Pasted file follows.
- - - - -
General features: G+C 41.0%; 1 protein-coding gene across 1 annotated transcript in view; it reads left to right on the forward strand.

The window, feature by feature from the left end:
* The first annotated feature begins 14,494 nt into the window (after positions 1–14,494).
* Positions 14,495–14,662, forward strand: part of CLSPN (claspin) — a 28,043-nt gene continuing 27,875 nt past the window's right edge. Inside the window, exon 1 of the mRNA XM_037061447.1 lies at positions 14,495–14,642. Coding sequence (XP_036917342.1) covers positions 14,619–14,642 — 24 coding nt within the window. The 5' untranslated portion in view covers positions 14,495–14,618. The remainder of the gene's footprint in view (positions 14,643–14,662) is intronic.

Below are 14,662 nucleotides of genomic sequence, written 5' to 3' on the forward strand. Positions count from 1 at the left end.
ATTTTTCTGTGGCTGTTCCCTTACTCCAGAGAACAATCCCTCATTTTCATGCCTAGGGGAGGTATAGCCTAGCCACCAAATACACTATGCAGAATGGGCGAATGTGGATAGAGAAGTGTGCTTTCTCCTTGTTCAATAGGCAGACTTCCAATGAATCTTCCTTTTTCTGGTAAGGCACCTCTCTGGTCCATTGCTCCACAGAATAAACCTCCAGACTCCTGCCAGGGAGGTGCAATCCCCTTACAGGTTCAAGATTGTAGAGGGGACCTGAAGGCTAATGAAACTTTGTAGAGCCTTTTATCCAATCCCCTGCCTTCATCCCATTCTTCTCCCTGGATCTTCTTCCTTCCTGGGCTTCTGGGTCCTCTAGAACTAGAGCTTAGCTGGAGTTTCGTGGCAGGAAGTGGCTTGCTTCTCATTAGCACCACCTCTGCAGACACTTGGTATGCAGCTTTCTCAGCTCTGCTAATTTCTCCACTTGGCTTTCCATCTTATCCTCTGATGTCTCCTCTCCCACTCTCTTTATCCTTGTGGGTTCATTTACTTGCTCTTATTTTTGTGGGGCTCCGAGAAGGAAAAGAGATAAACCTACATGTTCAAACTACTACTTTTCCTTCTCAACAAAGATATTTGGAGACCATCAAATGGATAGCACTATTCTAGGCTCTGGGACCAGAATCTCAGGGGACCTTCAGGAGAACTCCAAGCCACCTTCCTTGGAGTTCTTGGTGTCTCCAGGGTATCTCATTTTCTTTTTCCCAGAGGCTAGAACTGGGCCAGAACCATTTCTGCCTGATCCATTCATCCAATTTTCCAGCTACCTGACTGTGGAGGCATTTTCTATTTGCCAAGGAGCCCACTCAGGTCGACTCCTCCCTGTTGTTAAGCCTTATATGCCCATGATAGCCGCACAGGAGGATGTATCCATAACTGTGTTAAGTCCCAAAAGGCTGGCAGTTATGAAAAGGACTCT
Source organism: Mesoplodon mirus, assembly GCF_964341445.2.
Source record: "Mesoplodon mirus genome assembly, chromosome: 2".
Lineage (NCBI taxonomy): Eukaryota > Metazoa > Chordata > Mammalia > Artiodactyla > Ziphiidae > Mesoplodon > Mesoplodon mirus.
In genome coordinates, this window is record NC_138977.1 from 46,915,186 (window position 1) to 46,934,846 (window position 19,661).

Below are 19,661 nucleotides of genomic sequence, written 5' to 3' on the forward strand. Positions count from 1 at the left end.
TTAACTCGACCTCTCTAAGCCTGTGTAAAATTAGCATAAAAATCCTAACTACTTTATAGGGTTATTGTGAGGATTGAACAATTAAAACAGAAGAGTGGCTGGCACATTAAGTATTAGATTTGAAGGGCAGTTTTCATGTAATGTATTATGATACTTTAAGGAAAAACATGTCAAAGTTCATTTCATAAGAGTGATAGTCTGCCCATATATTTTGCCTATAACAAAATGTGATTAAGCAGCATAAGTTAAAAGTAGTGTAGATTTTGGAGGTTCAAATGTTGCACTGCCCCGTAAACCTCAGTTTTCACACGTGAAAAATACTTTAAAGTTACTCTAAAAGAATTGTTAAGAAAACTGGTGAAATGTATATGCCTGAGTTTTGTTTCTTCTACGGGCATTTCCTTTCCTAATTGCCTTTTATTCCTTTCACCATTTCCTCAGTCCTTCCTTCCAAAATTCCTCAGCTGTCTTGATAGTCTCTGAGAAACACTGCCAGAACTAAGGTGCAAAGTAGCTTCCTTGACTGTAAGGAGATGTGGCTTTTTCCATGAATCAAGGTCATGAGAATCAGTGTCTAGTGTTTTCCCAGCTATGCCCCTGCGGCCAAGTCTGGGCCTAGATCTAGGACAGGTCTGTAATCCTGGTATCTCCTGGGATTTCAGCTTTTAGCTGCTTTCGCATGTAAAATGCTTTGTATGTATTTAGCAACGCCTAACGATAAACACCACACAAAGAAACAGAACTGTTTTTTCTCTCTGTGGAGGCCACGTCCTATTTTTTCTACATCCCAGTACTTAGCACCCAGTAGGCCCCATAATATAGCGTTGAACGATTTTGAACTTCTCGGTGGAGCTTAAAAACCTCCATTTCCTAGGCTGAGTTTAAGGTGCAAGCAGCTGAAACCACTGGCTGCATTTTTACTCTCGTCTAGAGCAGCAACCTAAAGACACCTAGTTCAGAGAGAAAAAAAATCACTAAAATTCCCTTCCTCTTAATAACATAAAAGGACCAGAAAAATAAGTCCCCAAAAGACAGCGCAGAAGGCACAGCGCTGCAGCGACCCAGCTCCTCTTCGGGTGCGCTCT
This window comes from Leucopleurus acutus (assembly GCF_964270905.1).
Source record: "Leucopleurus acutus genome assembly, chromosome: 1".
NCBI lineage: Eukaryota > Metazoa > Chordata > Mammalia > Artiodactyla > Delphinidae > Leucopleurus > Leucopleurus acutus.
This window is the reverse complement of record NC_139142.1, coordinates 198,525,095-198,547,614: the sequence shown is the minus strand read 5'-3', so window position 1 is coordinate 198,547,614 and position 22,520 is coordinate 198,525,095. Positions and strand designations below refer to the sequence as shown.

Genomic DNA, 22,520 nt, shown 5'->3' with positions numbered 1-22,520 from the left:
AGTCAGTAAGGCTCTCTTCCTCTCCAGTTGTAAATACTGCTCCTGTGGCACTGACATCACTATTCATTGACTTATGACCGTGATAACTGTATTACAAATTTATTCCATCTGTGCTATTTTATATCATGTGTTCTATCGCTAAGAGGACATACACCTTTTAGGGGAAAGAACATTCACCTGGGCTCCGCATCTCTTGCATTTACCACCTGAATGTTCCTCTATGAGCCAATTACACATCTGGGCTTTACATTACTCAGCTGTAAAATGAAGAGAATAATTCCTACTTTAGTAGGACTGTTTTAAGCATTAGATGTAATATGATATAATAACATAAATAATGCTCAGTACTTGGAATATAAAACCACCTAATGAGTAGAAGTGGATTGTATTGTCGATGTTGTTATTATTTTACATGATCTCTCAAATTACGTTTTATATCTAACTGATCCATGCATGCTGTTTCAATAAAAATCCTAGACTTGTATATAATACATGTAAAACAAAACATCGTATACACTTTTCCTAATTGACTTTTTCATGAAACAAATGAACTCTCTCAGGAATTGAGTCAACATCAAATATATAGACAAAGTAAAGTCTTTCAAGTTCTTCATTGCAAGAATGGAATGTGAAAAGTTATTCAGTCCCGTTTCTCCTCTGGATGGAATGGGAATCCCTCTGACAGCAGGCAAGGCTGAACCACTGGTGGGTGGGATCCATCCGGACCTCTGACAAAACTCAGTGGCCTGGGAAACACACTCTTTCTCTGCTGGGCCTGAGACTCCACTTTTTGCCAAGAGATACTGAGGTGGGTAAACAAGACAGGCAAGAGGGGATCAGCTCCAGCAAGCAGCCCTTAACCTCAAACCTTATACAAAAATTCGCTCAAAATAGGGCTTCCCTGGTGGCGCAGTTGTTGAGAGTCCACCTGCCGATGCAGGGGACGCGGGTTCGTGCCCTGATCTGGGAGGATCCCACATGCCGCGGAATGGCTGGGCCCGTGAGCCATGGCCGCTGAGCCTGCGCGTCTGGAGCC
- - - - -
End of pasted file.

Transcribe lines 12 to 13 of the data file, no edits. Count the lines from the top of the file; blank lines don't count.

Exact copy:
TTAACTCGACCTCTCTAAGCCTGTGTAAAATTAGCATAAAAATCCTAACTACTTTATAGGGTTATTGTGAGGATTGAACAATTAAAACAGAAGAGTGGCTGGCACATTAAGTATTAGATTTGAAGGGCAGTTTTCATGTAATGTATTATGATACTTTAAGGAAAAACATGTCAAAGTTCATTTCATAAGAGTGATAGTCTGCCCATATATTTTGCCTATAACAAAATGTGATTAAGCAGCATAAGTTAAAAGTAGTGTAGATTTTGGAGGTTCAAATGTTGCACTGCCCCGTAAACCTCAGTTTTCACACGTGAAAAATACTTTAAAGTTACTCTAAAAGAATTGTTAAGAAAACTGGTGAAATGTATATGCCTGAGTTTTGTTTCTTCTACGGGCATTTCCTTTCCTAATTGCCTTTTATTCCTTTCACCATTTCCTCAGTCCTTCCTTCCAAAATTCCTCAGCTGTCTTGATAGTCTCTGAGAAACACTGCCAGAACTAAGGTGCAAAGTAGCTTCCTTGACTGTAAGGAGATGTGGCTTTTTCCATGAATCAAGGTCATGAGAATCAGTGTCTAGTGTTTTCCCAGCTATGCCCCTGCGGCCAAGTCTGGGCCTAGATCTAGGACAGGTCTGTAATCCTGGTATCTCCTGGGATTTCAGCTTTTAGCTGCTTTCGCATGTAAAATGCTTTGTATGTATTTAGCAACGCCTAACGATAAACACCACACAAAGAAACAGAACTGTTTTTTCTCTCTGTGGAGGCCACGTCCTATTTTTTCTACATCCCAGTACTTAGCACCCAGTAGGCCCCATAATATAGCGTTGAACGATTTTGAACTTCTCGGTGGAGCTTAAAAACCTCCATTTCCTAGGCTGAGTTTAAGGTGCAAGCAGCTGAAACCACTGGCTGCATTTTTACTCTCGTCTAGAGCAGCAACCTAAAGACACCTAGTTCAGAGAGAAAAAAAATCACTAAAATTCCCTTCCTCTTAATAACATAAAAGGACCAGAAAAATAAGTCCCCAAAAGACAGCGCAGAAGGCACAGCGCTGCAGCGACCCAGCTCCTCTTCGGGTGCGCTCT
This window comes from Leucopleurus acutus (assembly GCF_964270905.1).